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Sometime last fall, a disgusted Harvard radical invented Liberal Talk. "How do liberals talk?" he asked his friends. "Rome wasn't built in a blah, blah, blah," he answered. "Blah, blah, process of law. When you get older, you will blah, blah, blah."
But he was way behind the authors of the Nixon edition of the Watergate transcripts. Liberal Talk was just one of the styles tried out and discarded by these descendants of the nameless builders of the great Gothic cathedrals. On April 15, Richard G. Kleindienst '47 told President Nixon, "In the case of any, of any investigations and trials--you know, I mean--now that the time has come as a result of blah, blah, blah, you know."
Just two newspaper columns before, the transcribers tried out the style of Gertrude Stein '97:
What you do is the right thing to do and then when having done it then it would be recognized as the right thing. Right.
But not even the most hostile critic could ever claim that the transcribers turned to Stein without deep prior consideration--without initial recourse to a more modern style seemingly well suited to their dark vision of the obscurity of life. "That's tough," their president tells his press secretary, halfway through March 27, and the tape rolls on:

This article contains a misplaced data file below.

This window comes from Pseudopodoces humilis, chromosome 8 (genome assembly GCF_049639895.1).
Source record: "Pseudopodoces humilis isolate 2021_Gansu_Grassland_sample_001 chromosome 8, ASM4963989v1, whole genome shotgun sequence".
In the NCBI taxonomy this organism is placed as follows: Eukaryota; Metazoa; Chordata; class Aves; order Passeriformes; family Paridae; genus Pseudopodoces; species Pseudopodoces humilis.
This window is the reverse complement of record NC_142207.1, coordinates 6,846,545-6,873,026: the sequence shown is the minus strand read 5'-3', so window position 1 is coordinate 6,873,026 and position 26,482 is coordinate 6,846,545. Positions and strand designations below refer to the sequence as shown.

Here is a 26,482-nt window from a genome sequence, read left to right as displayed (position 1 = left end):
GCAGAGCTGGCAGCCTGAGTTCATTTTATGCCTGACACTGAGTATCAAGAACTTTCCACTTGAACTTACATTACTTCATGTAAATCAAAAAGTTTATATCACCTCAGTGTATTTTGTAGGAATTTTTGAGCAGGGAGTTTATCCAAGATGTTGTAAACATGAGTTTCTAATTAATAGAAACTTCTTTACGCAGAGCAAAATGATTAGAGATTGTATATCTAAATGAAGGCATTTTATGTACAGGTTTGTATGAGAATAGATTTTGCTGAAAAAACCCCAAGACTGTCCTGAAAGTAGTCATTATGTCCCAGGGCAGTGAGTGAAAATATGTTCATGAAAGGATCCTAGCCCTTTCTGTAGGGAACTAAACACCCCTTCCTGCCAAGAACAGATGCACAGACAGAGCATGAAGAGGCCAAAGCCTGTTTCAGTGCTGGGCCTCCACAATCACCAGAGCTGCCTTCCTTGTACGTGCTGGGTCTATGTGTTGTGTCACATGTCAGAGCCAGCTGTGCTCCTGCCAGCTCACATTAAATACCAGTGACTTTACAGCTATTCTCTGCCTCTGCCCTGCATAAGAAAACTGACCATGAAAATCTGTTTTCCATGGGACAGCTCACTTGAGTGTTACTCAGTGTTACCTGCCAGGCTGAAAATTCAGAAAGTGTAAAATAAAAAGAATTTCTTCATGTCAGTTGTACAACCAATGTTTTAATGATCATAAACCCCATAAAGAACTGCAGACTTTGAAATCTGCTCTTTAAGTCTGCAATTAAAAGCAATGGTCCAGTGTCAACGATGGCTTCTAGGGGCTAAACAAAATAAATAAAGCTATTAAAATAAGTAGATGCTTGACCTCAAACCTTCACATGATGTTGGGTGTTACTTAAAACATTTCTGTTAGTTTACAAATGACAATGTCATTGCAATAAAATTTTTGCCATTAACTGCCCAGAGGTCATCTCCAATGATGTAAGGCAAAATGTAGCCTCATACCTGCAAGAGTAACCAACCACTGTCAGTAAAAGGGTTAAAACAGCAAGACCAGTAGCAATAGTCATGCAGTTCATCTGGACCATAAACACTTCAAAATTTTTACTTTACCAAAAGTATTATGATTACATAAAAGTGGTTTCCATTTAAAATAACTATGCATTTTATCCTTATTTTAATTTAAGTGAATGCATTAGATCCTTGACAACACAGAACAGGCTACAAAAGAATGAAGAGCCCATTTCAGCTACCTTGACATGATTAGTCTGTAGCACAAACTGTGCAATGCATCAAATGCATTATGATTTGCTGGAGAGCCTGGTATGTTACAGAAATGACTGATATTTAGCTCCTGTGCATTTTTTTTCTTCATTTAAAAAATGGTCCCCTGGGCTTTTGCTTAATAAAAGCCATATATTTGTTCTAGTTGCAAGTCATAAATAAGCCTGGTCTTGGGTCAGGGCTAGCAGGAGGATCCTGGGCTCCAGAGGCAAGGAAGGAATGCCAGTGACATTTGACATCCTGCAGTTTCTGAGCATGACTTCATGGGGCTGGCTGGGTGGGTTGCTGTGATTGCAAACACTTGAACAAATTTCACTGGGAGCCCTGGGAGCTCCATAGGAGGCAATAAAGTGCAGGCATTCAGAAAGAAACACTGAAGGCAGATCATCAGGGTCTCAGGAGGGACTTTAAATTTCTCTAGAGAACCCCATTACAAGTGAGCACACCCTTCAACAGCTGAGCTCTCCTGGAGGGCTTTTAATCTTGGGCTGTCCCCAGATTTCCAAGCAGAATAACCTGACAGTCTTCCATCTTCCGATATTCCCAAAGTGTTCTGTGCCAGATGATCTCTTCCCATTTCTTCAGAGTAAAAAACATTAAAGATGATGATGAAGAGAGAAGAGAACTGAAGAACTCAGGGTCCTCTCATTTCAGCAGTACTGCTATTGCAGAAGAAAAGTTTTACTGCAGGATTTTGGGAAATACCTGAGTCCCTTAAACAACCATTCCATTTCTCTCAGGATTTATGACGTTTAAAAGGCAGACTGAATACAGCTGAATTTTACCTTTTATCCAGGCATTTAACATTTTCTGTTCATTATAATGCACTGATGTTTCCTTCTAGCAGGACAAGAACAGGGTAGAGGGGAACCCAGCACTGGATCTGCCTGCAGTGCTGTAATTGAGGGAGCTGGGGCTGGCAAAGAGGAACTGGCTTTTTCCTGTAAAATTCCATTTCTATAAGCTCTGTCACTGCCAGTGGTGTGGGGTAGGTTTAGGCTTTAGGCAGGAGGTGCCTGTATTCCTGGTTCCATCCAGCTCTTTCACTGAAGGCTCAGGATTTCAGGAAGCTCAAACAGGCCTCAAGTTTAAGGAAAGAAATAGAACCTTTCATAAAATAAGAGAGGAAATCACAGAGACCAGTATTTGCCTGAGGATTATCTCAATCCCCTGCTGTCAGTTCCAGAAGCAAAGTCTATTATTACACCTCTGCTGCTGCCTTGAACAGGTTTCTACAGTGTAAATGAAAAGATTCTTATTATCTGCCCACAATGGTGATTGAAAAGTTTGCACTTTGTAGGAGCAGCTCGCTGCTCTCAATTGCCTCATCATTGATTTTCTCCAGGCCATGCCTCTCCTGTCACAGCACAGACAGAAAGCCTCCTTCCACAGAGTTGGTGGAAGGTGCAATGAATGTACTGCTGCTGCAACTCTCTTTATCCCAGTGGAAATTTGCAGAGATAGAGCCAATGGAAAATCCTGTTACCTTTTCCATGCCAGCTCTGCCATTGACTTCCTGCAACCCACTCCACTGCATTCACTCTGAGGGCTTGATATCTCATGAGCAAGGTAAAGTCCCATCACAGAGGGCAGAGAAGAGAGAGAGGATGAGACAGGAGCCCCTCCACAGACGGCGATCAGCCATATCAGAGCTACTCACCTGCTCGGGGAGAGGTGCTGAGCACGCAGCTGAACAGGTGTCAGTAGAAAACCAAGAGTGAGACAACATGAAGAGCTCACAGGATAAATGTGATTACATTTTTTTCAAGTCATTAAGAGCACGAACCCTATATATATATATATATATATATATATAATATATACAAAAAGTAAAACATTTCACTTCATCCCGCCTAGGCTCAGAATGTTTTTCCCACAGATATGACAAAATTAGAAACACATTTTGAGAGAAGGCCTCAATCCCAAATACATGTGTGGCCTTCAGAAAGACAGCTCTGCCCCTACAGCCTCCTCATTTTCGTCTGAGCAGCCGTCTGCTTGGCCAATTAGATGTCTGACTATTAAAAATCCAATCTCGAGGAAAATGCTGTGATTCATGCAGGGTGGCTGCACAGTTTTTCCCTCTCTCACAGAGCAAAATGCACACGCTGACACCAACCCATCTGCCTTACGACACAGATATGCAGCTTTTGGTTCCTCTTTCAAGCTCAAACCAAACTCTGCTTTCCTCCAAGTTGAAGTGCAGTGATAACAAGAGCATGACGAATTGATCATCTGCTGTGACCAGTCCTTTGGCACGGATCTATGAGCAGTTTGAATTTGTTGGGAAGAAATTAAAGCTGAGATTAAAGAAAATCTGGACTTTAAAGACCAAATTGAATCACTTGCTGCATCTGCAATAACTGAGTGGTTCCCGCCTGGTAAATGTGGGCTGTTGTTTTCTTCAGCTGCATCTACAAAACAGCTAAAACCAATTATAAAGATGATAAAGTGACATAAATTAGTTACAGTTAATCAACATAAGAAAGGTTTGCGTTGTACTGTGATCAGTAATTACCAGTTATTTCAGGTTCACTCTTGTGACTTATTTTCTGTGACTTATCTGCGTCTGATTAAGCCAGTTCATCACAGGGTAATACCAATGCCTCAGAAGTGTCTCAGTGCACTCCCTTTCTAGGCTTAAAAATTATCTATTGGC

Z. I could--Two options: One would be to say that [unintelligible], the other would be to say the [unintelligible]. P. [unintelligible].
If this style--like every other style the transcribers try ultimately proves inadequate, it is because of what John D. Ehrlichman calls the "just monumentally tragic" substance of what they have to say--something so profound it might have troubled even Whitaker Chambers--according to President Nixon "one of the most brilliant writers according to Jim Shepley we have ever seen in this country--and I am not referring to the Communist issue--greatest writer of his time--about 30 years ago, probably Time's best writer of the century--"